WHAT’S IN A NAME? How the Chevrolet Corvette came to be

 

Just like every person, place and thing, cars must have names in order to be identified. Without this fact … well, chaos would rule. When it comes to automobile names, carmakers ponder long and hard before betting their fortunes on the final decision. Here’s the story of how the Corvette got its name.

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This 1967 Chevrolet Corvette L88 (Lot #5035) sold for $3,850,000 at the 2014 Scottsdale Auction.

This 1967 Chevrolet Corvette L88 (Lot #5035) sold for $3,850,000 at the 2014 Scottsdale Auction.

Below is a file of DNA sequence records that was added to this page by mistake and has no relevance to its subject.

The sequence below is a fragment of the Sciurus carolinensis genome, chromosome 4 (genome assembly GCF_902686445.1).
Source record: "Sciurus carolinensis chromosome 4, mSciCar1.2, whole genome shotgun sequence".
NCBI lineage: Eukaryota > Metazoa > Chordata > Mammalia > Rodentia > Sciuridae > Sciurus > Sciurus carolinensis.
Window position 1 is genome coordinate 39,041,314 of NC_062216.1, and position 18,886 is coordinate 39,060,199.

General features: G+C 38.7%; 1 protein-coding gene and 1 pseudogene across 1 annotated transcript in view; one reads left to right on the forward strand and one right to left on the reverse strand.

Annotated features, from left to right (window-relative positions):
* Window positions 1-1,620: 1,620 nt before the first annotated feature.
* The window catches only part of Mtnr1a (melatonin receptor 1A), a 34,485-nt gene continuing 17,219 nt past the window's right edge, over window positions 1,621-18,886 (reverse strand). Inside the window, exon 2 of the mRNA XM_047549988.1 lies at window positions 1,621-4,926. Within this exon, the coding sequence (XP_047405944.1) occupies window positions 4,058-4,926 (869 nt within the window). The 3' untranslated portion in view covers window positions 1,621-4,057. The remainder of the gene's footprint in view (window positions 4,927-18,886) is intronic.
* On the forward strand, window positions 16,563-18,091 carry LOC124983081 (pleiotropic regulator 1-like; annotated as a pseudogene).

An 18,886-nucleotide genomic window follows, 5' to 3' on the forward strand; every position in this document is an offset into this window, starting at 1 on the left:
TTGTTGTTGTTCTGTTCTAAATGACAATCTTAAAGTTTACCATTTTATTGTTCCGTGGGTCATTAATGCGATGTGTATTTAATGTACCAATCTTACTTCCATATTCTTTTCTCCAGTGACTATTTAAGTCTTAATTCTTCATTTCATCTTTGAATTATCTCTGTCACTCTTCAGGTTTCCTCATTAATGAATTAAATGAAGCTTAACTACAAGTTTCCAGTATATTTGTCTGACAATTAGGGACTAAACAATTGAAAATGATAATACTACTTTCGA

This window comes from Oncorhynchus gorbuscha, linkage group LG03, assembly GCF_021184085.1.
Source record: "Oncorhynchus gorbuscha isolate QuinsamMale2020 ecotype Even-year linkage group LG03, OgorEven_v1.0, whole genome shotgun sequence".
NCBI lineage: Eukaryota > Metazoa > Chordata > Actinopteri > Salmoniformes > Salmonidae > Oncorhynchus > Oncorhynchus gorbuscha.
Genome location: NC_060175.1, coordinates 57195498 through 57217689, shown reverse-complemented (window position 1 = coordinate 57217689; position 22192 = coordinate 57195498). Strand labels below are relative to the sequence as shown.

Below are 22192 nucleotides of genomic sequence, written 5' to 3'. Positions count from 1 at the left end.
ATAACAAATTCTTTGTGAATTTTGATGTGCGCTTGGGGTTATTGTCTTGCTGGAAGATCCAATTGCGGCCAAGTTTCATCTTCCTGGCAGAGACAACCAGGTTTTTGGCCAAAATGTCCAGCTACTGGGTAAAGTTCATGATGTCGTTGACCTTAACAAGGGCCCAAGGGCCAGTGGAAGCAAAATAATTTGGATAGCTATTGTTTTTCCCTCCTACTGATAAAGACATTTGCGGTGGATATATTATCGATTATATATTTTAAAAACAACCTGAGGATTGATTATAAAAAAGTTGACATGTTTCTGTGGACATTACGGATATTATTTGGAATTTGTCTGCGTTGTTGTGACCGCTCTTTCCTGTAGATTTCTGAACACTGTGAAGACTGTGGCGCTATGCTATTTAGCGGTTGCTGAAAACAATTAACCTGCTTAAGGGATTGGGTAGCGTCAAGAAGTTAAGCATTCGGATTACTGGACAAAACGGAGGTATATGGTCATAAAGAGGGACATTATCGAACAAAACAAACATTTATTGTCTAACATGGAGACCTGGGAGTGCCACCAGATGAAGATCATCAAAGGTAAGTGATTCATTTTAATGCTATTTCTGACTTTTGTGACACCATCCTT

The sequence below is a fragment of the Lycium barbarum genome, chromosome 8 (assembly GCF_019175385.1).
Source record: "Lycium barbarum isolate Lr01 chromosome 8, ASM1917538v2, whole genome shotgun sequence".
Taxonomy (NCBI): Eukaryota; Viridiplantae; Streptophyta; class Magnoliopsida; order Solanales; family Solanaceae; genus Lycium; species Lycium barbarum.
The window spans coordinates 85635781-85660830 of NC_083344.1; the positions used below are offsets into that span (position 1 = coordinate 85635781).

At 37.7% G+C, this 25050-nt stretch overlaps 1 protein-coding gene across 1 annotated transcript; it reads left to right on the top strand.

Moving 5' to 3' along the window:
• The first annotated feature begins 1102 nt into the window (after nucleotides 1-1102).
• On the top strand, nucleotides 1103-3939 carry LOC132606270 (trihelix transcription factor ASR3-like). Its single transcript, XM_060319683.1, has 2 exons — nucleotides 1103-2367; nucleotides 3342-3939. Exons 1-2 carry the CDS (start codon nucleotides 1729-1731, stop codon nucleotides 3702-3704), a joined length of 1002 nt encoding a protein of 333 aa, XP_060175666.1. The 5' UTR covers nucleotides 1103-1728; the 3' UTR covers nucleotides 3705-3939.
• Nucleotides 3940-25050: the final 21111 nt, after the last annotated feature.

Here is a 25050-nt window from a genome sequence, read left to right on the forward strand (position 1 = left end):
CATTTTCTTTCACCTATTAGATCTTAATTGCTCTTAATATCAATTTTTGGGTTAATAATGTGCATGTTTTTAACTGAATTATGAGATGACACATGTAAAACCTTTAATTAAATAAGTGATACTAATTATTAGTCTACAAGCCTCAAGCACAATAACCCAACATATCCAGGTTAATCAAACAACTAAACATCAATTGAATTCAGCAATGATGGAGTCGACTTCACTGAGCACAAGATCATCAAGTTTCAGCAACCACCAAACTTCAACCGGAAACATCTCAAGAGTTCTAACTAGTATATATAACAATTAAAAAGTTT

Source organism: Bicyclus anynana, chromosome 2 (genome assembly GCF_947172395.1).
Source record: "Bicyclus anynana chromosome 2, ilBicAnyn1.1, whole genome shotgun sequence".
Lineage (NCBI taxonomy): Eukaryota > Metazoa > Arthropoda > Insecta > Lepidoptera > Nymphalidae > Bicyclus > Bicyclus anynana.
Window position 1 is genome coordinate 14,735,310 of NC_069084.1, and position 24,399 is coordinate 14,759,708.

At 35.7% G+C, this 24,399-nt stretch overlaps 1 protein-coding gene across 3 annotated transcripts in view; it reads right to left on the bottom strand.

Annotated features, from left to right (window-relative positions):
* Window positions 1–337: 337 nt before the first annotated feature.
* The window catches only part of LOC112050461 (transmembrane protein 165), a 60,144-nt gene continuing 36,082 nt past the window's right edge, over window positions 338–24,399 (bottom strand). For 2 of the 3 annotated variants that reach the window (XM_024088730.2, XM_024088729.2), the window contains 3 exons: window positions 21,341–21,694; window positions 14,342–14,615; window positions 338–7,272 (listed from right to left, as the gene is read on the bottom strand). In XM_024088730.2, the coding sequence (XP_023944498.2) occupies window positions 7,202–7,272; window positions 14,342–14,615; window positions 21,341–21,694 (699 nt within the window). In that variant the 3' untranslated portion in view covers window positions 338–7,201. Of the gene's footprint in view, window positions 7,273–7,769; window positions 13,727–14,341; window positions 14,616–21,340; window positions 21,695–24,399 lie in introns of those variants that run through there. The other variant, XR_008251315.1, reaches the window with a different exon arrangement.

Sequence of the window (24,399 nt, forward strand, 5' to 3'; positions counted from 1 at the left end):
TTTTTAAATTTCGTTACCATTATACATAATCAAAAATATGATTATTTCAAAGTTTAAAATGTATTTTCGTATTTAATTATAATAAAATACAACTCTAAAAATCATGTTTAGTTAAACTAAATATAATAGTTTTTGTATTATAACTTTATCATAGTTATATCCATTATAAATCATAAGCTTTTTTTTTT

The Corvette was originally championed by GM’s legendary styling director Harley Earl, who insisted there was room for an American entry in the European-dominated sports car market. (It was also his idea for the Corvette to have a fiberglass body.) But what to call this new sports car? Chevrolet decided they wanted a non-animal name that began with “C.” Over 300 names were submitted and discussed at an executive meeting; none would suffice. Myron Scott – a photographer who had created the All-American Soap Box Derby in 1934 – was working in Chevrolet’s public relations/advertising department, and decided to simply check the “C” section of the dictionary when he got home that night. He came across “Corvette” – the fast strike ship that gained fame in World War II. Scott felt the word rolled off the tongue well and would appeal to American men, many of whom had served in the war. When he suggested “Corvette” to the group the next day, they knew their search for a name was over. Thus, the new sports car, which did indeed share the attributes of small size and maneuverability with the lightly armed naval ships, began its epic land voyage in 1953.

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